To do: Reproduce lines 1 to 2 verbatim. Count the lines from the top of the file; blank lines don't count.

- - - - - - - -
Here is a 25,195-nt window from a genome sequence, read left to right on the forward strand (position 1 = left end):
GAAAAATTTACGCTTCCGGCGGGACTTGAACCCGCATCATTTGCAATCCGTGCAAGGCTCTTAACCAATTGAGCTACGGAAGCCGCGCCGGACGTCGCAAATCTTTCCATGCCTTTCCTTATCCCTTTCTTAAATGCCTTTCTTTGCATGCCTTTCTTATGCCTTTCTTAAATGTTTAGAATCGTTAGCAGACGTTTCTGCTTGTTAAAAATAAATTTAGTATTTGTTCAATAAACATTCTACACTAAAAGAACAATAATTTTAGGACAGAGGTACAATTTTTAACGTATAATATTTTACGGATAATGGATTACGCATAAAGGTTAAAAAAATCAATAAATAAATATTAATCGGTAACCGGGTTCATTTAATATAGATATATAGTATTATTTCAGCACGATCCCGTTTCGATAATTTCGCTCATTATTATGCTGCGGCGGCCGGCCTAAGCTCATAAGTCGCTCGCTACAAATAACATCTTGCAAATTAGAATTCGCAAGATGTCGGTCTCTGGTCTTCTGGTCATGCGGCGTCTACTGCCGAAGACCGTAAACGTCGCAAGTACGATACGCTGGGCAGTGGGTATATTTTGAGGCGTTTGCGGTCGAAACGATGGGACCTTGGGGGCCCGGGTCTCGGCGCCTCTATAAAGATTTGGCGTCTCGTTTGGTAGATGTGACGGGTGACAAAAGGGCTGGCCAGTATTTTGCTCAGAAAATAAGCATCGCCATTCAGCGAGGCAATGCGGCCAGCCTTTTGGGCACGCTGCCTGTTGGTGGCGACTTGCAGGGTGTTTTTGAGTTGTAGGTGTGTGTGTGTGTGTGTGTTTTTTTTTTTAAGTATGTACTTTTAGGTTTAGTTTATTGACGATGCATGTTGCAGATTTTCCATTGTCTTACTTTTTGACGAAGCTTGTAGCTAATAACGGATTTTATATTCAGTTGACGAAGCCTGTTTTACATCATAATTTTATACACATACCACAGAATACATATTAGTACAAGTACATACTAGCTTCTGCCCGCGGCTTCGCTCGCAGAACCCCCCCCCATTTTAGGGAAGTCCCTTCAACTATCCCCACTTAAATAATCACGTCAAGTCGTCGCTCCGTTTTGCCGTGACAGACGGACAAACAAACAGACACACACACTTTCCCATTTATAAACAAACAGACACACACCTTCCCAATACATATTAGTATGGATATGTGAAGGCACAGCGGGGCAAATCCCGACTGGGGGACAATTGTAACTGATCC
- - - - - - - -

Here is a 25,195-nt window from a genome sequence, read left to right on the forward strand (position 1 = left end):
GAAAAATTTACGCTTCCGGCGGGACTTGAACCCGCATCATTTGCAATCCGTGCAAGGCTCTTAACCAATTGAGCTACGGAAGCCGCGCCGGACGTCGCAAATCTTTCCATGCCTTTCCTTATCCCTTTCTTAAATGCCTTTCTTTGCATGCCTTTCTTATGCCTTTCTTAAATGTTTAGAATCGTTAGCAGACGTTTCTGCTTGTTAAAAATAAATTTAGTATTTGTTCAATAAACATTCTACACTAAAAGAACAATAATTTTAGGACAGAGGTACAATTTTTAACGTATAATATTTTACGGATAATGGATTACGCATAAAGGTTAAAAAAATCAATAAATAAATATTAATCGGTAACCGGGTTCATTTAATATAGATATATAGTATTATTTCAGCACGATCCCGTTTCGATAATTTCGCTCATTATTATGCTGCGGCGGCCGGCCTAAGCTCATAAGTCGCTCGCTACAAATAACATCTTGCAAATTAGAATTCGCAAGATGTCGGTCTCTGGTCTTCTGGTCATGCGGCGTCTACTGCCGAAGACCGTAAACGTCGCAAGTACGATACGCTGGGCAGTGGGTATATTTTGAGGCGTTTGCGGTCGAAACGATGGGACCTTGGGGGCCCGGGTCTCGGCGCCTCTATAAAGATTTGGCGTCTCGTTTGGTAGATGTGACGGGTGACAAAAGGGCTGGCCAGTATTTTGCTCAGAAAATAAGCATCGCCATTCAGCGAGGCAATGCGGCCAGCCTTTTGGGCACGCTGCCTGTTGGTGGCGACTTGCAGGGTGTTTTTGAGTTGTAGGTGTGTGTGTGTGTGTGTGTTTTTTTTTTTAAGTATGTACTTTTAGGTTTAGTTTATTGACGATGCATGTTGCAGATTTTCCATTGTCTTACTTTTTGACGAAGCTTGTAGCTAATAACGGATTTTATATTCAGTTGACGAAGCCTGTTTTACATCATAATTTTATACACATACCACAGAATACATATTAGTACAAGTACATACTAGCTTCTGCCCGCGGCTTCGCTCGCAGAACCCCCCCCCATTTTAGGGAAGTCCCTTCAACTATCCCCACTTAAATAATCACGTCAAGTCGTCGCTCCGTTTTGCCGTGACAGACGGACAAACAAACAGACACACACACTTTCCCATTTATAAACAAACAGACACACACCTTCCCAATACATATTAGTATGGATATGTGAAGGCACAGCGGGGCAAATCCCGACTGGGGGACAATTGTAACTGATCC